For me, it was when I realised that my Dad was a man and not a superhuman.
Dad was the arc of strength and safety, encircling the universe and me in his arms. When I looked at him I saw myself: accepted, secure, loved. Nothing could harm me when he was there. Nothing could shake me from his still centre.
Dad knew everything. He didn’t get scared like other people. He governed our home with wisdom and might: he had answers for every question and he could chase away every shadow.
But one day I had questions that he couldn’t answer. Questions about Death. About life and God and Meaning.
One day there were questions I couldn’t ask. About my body – changing inside and out. And my mind – questioning the values I had always accepted. Stretching beyond the boundaries I had always cherished.
One day there were fears that Dad couldn’t banish. Places: physical and psychological, where he couldn’t come.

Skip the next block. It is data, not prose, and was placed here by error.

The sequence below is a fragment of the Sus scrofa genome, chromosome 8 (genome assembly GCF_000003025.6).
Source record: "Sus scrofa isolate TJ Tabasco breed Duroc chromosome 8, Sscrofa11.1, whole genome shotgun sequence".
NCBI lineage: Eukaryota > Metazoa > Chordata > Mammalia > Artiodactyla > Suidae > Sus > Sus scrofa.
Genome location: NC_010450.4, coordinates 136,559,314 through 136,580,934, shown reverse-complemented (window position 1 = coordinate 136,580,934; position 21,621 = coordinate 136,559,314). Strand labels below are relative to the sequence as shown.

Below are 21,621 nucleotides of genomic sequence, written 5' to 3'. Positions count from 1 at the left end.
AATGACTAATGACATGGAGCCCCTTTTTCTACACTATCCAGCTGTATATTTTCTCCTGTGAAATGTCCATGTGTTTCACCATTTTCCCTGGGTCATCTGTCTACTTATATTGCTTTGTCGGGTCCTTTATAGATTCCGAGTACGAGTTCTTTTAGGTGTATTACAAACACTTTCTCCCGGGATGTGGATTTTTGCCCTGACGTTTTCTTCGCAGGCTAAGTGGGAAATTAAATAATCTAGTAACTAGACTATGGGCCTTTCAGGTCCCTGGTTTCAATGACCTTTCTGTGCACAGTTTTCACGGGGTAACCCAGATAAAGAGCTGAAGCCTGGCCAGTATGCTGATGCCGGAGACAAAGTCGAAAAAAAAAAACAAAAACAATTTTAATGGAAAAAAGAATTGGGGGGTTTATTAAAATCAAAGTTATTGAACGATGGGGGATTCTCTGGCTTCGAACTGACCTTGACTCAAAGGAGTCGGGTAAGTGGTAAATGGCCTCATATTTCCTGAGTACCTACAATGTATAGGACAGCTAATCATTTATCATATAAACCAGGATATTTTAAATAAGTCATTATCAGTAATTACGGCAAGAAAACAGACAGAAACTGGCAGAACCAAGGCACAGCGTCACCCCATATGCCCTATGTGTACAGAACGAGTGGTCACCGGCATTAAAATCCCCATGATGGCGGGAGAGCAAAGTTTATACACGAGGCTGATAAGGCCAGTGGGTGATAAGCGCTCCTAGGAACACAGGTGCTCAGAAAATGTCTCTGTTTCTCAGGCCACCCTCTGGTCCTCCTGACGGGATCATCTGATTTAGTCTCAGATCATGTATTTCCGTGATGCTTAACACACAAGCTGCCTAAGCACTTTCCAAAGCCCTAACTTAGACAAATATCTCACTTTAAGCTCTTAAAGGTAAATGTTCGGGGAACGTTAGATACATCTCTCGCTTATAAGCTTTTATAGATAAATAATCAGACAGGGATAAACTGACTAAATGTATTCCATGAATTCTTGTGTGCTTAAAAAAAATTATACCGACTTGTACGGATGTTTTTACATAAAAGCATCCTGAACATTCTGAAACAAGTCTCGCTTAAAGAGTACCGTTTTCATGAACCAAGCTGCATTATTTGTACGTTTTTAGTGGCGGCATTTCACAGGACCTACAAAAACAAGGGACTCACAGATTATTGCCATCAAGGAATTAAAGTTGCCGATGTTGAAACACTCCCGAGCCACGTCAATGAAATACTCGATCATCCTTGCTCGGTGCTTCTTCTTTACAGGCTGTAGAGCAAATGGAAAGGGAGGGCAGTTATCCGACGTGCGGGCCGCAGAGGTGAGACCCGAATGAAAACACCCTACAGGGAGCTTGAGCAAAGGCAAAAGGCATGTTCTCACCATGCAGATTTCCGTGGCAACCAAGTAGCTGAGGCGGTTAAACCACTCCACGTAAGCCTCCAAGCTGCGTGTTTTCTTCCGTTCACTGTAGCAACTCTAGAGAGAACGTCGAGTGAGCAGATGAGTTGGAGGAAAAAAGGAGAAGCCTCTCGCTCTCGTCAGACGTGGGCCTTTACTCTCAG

Spectres – in the classroom and in my heart. Voices that spoke louder than even his.
On that day, my Dad, a colossus of towering strength, came crumbling down. But my father hunger remained.
My dad is wonderful. But he’s a man, not a Saviour.
The same goes for my grandfather. My tutors at college. My vicar. Even my husband. Wise, godly men, who show me life – as they point away from themselves.
There’s only one man who can answer the questions my dad couldn’t. One man who shows me the Father I long for. The Father I need. The Father who will never let me down and never let me go.
Jesus said to him, “I am the way, and the truth, and the life. No one comes to the Father except through me. If you really know me, you will know my Father as well. From now on, you do know him and have seen him.”. (John 14:6-7)